Report • 30.09.2015
Retail concepts at the airport have to become more individual
Retail at airports is becoming more comprehensive, digital and more regional
At airports there is s chance for retailers to do really good business. But airports need the right retail concept – not only for passengers but also for customers from throughout the region. From online offers to special services and a special product mix the approaches vary greatly. And not all operators are harnessing all their possibilities.
A study by A.T. Kearney found in 2007 that airports generate half of their revenue in the “non-aviation” area – meaning all the offers which are not directly linked to flight operations. This includes retail, gastronomy, travel agencies, Duty-Free shops and airport terraces as well as marketing of commercial spaces, parking and other similar activities.
Shopping possibilities at airports in combination with gastronomic and service offers more and more resemble those in shopping malls. But airports have an essential advantage: They do not have to compete for customers. Their numbers have been rising for years because flying is becoming cheaper and cheaper and not something which is reserved for high earners. In July 2015 alone, more than 21.5 million passengers used the German airports.
Regionality is becoming more important
This is exactly why airport operators have to make more of the retail spaces at their locations. The approaches to do this are very different and many airports do not fully harness their potential. One example to show the opposite would be the Munich airport which has already made itself ready for future customer needs when it comes to product range and customer service.
Those responsible have realized very early that an airport has to offer a different mixture of products than other retail locations. Regional offers play an important role here, like in the flagship store of online fashion retailer “Trachtenkult” which has been opened at the airport just in time for Oktoberfest.
Regionality will also gain in importance at international airports – after all, customers and passengers should always be able to see where exactly they are in the world. A feeling of interchangeability is the last thing an airport operator wants his customers to have.
Shopping experiences for non-flyers
The retail space behind the security check (Airside) is often limited – this is why airports mostly try to increase the space on the other side of the checkpoints (Landside). In this public area customers who do not fly should find different incentives for shopping trips. To be able to compete with cities as a shopping destination, airport retailers try to set their prices on a similar level.
Airports like the one in Düsseldorf use the advantage of the seven-day week and try to bring customers into the stores at the airport with promotional posters for shopping at the weekend. There also are events under a shared slogan or theme on every first Sunday of the month.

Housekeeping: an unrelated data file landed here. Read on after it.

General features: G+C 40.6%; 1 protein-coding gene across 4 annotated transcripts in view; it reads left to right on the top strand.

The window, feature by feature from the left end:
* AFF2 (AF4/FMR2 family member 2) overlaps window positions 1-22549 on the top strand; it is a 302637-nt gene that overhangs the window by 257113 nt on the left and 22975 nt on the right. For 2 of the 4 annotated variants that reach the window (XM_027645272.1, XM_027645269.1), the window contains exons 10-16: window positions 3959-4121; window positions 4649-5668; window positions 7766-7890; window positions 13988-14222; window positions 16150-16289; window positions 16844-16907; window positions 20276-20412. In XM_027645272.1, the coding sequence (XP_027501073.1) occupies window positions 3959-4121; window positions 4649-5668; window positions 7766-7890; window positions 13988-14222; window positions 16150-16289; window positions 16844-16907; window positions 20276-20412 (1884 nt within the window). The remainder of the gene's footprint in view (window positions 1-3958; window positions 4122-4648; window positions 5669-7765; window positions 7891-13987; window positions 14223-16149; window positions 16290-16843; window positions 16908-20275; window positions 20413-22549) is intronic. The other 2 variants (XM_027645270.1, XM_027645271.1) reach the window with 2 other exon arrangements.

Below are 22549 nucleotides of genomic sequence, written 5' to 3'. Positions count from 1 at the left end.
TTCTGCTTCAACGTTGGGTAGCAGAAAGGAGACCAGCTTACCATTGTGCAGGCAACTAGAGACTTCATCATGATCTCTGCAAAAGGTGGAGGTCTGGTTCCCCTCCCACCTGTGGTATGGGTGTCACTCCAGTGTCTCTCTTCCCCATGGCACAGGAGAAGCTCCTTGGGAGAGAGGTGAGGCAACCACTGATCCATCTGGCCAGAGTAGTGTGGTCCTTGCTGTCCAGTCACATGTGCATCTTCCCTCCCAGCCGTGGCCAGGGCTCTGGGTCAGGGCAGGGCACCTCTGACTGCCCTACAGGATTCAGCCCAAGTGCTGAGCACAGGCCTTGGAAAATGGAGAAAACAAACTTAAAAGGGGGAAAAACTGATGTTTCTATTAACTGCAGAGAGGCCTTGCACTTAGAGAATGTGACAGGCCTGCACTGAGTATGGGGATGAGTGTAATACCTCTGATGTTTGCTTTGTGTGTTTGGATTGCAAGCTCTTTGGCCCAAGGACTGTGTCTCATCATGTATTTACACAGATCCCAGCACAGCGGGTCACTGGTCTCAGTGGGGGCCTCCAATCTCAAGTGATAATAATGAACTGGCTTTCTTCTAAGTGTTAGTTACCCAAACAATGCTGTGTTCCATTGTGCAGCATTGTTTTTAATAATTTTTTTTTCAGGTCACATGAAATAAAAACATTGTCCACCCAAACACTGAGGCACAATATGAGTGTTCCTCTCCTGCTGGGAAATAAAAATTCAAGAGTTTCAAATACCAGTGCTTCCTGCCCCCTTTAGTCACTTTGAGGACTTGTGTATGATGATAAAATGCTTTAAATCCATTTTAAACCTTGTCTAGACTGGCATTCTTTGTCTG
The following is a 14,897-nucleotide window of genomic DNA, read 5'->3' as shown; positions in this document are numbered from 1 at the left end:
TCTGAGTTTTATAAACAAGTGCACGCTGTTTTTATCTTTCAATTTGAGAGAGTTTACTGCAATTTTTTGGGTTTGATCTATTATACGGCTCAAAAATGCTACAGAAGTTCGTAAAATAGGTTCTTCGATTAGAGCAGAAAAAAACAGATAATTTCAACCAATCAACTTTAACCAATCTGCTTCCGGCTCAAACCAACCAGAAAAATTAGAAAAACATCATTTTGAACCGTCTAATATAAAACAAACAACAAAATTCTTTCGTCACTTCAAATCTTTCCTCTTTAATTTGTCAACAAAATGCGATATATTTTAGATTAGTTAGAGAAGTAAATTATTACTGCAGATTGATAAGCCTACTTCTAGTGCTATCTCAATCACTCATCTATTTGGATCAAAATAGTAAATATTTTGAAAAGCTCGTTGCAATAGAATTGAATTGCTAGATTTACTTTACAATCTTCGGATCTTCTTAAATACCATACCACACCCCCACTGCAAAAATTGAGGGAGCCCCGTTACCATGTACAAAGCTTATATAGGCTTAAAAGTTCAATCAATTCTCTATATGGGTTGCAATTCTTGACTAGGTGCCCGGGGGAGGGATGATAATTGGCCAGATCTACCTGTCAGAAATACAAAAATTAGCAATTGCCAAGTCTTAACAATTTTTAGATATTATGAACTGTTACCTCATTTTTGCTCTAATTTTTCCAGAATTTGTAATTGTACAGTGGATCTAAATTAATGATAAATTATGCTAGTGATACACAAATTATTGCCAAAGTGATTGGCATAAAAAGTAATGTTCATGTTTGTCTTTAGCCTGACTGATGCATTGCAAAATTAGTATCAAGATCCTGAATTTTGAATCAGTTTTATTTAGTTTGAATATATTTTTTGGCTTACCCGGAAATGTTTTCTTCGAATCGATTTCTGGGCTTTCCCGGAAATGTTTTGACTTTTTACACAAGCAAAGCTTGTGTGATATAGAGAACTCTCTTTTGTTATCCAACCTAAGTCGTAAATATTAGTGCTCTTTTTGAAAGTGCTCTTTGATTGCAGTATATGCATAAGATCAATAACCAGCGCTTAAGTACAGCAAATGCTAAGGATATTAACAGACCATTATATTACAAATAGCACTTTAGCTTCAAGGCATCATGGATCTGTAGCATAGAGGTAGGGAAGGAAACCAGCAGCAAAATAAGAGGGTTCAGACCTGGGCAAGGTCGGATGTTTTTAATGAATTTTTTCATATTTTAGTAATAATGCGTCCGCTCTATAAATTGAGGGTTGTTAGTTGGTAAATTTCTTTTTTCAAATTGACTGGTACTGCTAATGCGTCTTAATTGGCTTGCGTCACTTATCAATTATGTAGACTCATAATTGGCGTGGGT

Munich’s „Airport City“ with its 37.000 m² of retail and gastronomy space also attracts many non-flyers.
In the Bavarian „Airport City“ alone there are around 200 shops. Customers can experience many innovative retail ideas there which do not exist at other locations - regardless of whether they are on the landside or on the airside. It starts with combined online-offline offers. Like for retail in general, the combination of channels also plays an important role for at airports.
Another offer is „Shop & Store“: Customers can buy and store their purchases free of charge to collect them after the flight back. With this offer, customers do not have to limit their purchases to the products they can take with them during the flight. And the service goes further: A vending machine provides coupons for all retail and gastronomic outlets in the airport. What's more there is also three hours of free parking for shoppers.
Frankfurt Airport (the biggest airport in Germany) also offers a new store concept with click&collect service and an online shop: The product range of European top brands from the “Tripidi” shop can be looked up online and reserved for collection in the airport’s public area.
By using touch screens and other digital solutions, information sources for passengers and shoppers can also be better distributed throughout the terminals and be adapted to the visitor’s needs. Heathrow in London for example provides tablets in the whole airport which visitors can use to browse the web and research flight information. And well oriented visitors reach their destination more quickly and thus have more time to shop at the stores in the airport.
Making the airport more individual and creating offers which can be used by all customers is key to creating an incentive for am longer stay at the airport. This is the basis for a further positive development for retail at airports – and thus the only way to harness their full potential for increased profitability.
Author: Natascha Mörs, iXtenso.com